Flom PL, Cassell DL. Stopping stepwise: Why stepwise and similar selection methods are bad, andwhat you should use. NorthEast SAS Users Group Inc 20th Annual Conference: 11-14th November 2007;Baltimore, Maryland. 2007.

- 10.
Freund Y. Boosting a weak learning algorithm by majority. Inform Comput. 1995;121:256–85.

- 11.
Freund Y, Schapire RE. A decision-theoretic generalization of online learning and an application to boosting. J Comput System Sci. 1997;55:119–39.

- 12.
Friedman JH. Greedy function approximation: a gradient boosting machine. Ann Stat. 2001;29:1189–232.

- 13.
Friedman JH, Hastie T, Tibshirani R. Additive logistic regression: a statistical view of boosting (with discussion). Ann Stat. 2000;28:337–407.

- 14.
Friedman JH, Hastie T, Tibshirani R. Regularization paths for generalized linear models via coordinate descent. J Stat Softw. 2010;33(1):1–22.

- 15.
Guyon I, Elisseeff A. An introduction to variable and feature selection. J Mach Learn Res. 2003;3:1157–82.

- 16.
Harrell Jr FE, Lee KL, Mark DB. Multivariable prognostic models: issues in developing models, evaluating assumptions and adequacy, and measuring and reducing errors. Stat Med. 1996;15(4):361–87.

- 17.
Hastie T, Tibshirani R, Friedman J. The elements of statistical learning. Springer series in statistics. New York: Springer; 2001.

- 18.
Hines AL, Barrett ML, Jiang HJ, Steiner CA. Conditions with the Largest Number of Adult Hospital Readmissions by Payer, 2011: Statistical Brief #172. In: Healthcare Cost and Utilization Project (HCUP) Statistical Briefs [Internet]. Rockville: Agency for Health Care Policy and Research (US); 2014. Available from: http://0-www.ncbi.nlm.nih.gov.brum.beds.ac.uk/books/NBK206781/.

- 19.
Hofner B, Mayr A, Robinzonov N, Schmid M. Model-based boosting in R - A hands-on tutorial using the R package mboost. Comput Stat. 2014;29:3–35.

- 20.
Hosmer DW, Lemeshow S. A goodness-of-fit test for the multiple logistic regression model. Comm Stat. 1980;A10:1043–69.

- 21.
Kansagara D, Englander H, Salanitro A, Kagen D, Theobald C, Freeman M, et al. Risk prediction models for hospital readmission: a systematic review. JAMA. 2011;306(15):1688–98.

- 22.
Kind AJH, Jencks S, Brock J, Yu M, Bartels C, Ehlenbach W, et al. Neighborhood socioeconomic disadvantage and 30-Day rehospitalization: a retrospective cohort study. Ann Intern Med. 2014;161:765–74. doi:10.7326/M13-2946.

- 23.
Kroch E, Duan M, Martin J, Bankowitz RA. Patient Factors Predictive of Hospital Readmissions within 30 Days. J Healthc Qual. 2015; 1-10. [Epub ahead of print].

- 24.
Rico F, Liu Y, Martinez DA, Huang S, Zayas-Castro JZ, Fabri PJ. Preventable readmission risk factors for patients with chronic conditions. J Healthc Qual. 2015;00:1–16.

- 25.
Schapire RE. The strength of weak learnability. Mach Learn. 1990;5:197–227.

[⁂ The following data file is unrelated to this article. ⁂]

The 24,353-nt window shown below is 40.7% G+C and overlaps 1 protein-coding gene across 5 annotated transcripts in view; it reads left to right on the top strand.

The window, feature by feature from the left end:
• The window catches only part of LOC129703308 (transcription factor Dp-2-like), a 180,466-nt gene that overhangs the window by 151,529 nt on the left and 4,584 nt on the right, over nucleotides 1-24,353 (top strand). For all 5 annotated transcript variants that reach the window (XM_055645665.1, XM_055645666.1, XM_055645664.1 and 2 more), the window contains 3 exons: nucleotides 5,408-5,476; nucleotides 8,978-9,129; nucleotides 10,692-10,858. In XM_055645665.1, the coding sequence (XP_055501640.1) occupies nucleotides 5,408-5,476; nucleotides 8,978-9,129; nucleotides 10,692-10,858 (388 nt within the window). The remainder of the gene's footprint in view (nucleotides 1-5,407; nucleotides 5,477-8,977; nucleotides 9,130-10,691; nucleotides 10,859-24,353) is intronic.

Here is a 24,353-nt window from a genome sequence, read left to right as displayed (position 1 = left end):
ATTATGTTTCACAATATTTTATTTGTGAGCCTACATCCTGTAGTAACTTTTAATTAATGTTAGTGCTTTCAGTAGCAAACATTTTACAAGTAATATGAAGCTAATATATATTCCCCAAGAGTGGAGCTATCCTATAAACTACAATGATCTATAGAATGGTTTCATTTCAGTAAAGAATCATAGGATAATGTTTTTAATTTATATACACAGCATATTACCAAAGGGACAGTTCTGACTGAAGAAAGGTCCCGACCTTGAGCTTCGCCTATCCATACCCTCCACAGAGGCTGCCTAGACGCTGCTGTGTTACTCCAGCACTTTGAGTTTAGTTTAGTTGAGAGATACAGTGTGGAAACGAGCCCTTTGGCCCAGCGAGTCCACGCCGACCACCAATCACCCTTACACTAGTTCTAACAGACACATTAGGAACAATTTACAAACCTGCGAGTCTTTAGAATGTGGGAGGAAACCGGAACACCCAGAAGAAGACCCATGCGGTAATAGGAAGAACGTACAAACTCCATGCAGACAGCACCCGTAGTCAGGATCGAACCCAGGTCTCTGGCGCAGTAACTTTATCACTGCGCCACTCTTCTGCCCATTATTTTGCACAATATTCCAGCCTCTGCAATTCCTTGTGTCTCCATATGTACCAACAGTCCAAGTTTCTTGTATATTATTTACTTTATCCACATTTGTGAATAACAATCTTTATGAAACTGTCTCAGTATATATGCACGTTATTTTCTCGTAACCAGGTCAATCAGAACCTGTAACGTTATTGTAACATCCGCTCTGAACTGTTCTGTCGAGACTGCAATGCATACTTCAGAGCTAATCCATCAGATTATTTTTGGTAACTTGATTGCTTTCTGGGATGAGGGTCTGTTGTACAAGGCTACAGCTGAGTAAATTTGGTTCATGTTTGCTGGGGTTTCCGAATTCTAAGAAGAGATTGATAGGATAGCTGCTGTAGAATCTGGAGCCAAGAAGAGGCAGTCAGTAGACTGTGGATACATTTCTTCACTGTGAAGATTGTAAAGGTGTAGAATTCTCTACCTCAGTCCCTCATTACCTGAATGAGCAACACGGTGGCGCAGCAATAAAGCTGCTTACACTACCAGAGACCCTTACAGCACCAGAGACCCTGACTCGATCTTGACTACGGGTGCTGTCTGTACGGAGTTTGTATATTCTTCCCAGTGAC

- 26.
Shih SL, Gerrard P, Goldstein R, Mix J, Ryan CM, Niewczyk P, et al. Functional status outperforms comorbidities in predicting acute care readmissions in medically complex patients. J Gen Intern Med. 2015. doi:10.1007/s11606-015-3350-2.

- 27.
Tibshirani R. Regression shrinkage and selection via the lasso. Journal of the Royal Statistical Society B. 1996;58: 267–88.

- 28.
Walraven CV, Dhalla IA, Bell C, Etchells E, Stiell IG, Zarnke K, et al. Derivation and validation of an index to predict early death or unplanned readmission after discharge from hospital to the community. CMAJ. 2010;182(6):551–7.

- 29.
Zou H, Hastie T. Regularization and variable selection via the elastic Net. J R Stat Soc B. 2005;67(2):301–20.

## Acknowledgements

The authors would like to thank Cerner and Advocate Health Care for the support and funding of this work.

## Author information

## Additional information

### Competing interest

The authors declare that they have no conflicts of interest in this research.

### Authors’ contributions

LT performed the analysis and drafted the manuscript. CE participated in the study design and helped to draft the manuscript. MD helped to draft the manuscript. JL helped to obtain data and draft the manuscript. TE helped to draft the manuscript. All authors read and approved the final manuscript.

## Rights and permissions

**Open Access** This article is distributed under the terms of the Creative Commons Attribution 4.0 International License (http://creativecommons.org/licenses/by/4.0/), which permits unrestricted use, distribution, and reproduction in any medium, provided you give appropriate credit to the original author(s) and the source, provide a link to the Creative Commons license, and indicate if changes were made. The Creative Commons Public Domain Dedication waiver (http://creativecommons.org/publicdomain/zero/1.0/) applies to the data made available in this article, unless otherwise stated.

## About this article

### Cite this article

Tong, L., Erdmann, C., Daldalian, M. *et al.* Comparison of predictive modeling approaches for 30-day all-cause non-elective readmission risk.
*BMC Med Res Methodol* **16, **26 (2016) doi:10.1186/s12874-016-0128-0

#### Received

#### Accepted

#### Published

#### DOI

### Keywords

- Predictive Models
- Readmission Risk
- STEPWISE
- LASSO
- Ada Boost